5. Who conducts these unannounced visits?

Trained county IHSS staff conduct the UHV.16 Because counties are required to assign designated, trained staff to conduct UHVs, it is possible that UHV staff is also your County IHSS Social Worker.17 The county can request that law enforcement accompany UHV staff.18

6.  Do I have any rights when county welfare department officials come to my home?

Yes. County welfare department officials must identify themselves, show photo identification, and wear badges.19 You can ask for identification and you can ask for a telephone number to call the county to verify the identity of the UHV staff. If the county cannot verify the identity or the UHV staff has no identification, you can deny entry and it will not be counted towards the three attempts to which you are entitled to before further action is taken.20

If you allow UHV staff to enter your home, UHV staff must tell you why he/she is there. UHV staff can ask questions about services and the quality of the services.21 They will also go over program rules and the consequences of not following them.22 They can look at “plain view” areas of your home – meaning for example, that they cannot look in closets or closed drawers.23

UHV staff must act professionally.24 The unannounced home visit, calls, and letters should be in the documented primary language of the recipient.25 If not, you can request an interpreter, free of charge.26

You must be treated with courtesy and respect and with respect for your rights and the rights of all persons involved. Mass or indiscriminate home visits are prohibited. Any interviews with you or possible witnesses must be conducted without threats, duress, force, false showing of authority, or other misrepresentation.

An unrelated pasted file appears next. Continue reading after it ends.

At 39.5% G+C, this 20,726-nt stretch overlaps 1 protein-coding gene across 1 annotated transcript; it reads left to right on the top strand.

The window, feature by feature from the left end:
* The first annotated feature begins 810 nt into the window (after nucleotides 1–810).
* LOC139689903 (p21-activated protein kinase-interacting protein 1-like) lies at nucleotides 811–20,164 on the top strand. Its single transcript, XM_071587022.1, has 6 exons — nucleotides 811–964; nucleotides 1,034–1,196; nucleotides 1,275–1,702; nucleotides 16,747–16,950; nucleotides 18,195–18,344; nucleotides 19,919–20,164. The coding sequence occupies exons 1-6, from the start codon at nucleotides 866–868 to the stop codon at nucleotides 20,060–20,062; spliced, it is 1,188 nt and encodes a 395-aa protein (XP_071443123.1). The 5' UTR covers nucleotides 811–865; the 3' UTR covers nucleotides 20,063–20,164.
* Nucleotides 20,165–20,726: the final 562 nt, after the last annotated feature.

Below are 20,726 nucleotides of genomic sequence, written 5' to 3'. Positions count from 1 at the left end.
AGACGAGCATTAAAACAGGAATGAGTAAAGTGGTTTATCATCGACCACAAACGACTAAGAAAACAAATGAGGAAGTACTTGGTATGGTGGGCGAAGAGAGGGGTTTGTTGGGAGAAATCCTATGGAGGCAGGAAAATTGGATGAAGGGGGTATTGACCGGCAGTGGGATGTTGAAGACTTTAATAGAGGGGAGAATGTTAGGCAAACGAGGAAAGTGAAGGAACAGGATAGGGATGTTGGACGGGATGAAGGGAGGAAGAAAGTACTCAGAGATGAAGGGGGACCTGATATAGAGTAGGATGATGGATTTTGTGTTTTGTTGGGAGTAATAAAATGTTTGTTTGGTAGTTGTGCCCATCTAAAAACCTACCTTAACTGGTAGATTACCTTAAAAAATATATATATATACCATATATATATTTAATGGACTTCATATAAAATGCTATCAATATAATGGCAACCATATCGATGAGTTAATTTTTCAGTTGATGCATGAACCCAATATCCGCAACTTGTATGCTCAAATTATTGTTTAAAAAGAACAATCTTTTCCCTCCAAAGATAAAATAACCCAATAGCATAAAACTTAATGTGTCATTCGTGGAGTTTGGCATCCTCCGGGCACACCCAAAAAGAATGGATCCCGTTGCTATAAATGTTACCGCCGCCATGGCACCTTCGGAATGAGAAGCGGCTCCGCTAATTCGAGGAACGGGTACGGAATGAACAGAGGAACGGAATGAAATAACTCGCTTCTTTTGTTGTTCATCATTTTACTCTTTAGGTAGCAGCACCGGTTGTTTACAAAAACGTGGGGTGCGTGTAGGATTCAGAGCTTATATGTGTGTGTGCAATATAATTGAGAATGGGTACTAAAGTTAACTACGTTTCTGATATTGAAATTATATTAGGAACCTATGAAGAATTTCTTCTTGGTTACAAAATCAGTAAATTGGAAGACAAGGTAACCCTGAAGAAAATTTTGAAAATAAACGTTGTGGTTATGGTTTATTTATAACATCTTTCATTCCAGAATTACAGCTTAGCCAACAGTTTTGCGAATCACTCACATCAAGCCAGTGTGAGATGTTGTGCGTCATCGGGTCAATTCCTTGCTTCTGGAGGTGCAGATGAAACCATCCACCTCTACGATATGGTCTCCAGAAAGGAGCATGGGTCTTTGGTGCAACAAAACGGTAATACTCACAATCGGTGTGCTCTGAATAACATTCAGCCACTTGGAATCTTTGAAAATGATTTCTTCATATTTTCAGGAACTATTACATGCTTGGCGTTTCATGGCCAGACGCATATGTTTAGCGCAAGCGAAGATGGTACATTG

The county must conduct all investigations in compliance with due process of law. The county may not infringe upon your constitutional rights or the constitutional rights of anyone else. Search of your home or removal of physical items of evidence of fraud is not allowed without either a valid search warrant or your permission after you have been fully advised of your rights.

7. What if I am unable, unavailable, or unwilling to participate in an UHV?

UHV staff will follow-up with at least two more visits, at least two phone calls, and send a letter over the next 45-60 days.27 The letter, which can be mailed or left in an obvious location where you will likely see the letter,28 must explain the reasons for the UHV visit and loss of services if they substantiate fraud.29 The letter must also state that unsuccessful attempts were made to contact you by phone or at home.30 UHV staff can also decide to contact you in other ways.31 If, after all this, UHV staff cannot do an UHV, you will receive a NOA terminating your IHSS because you have failed to comply with program requirements.32 You can appeal with aid paid pending.33

8. What can the county do if the county suspects fraud?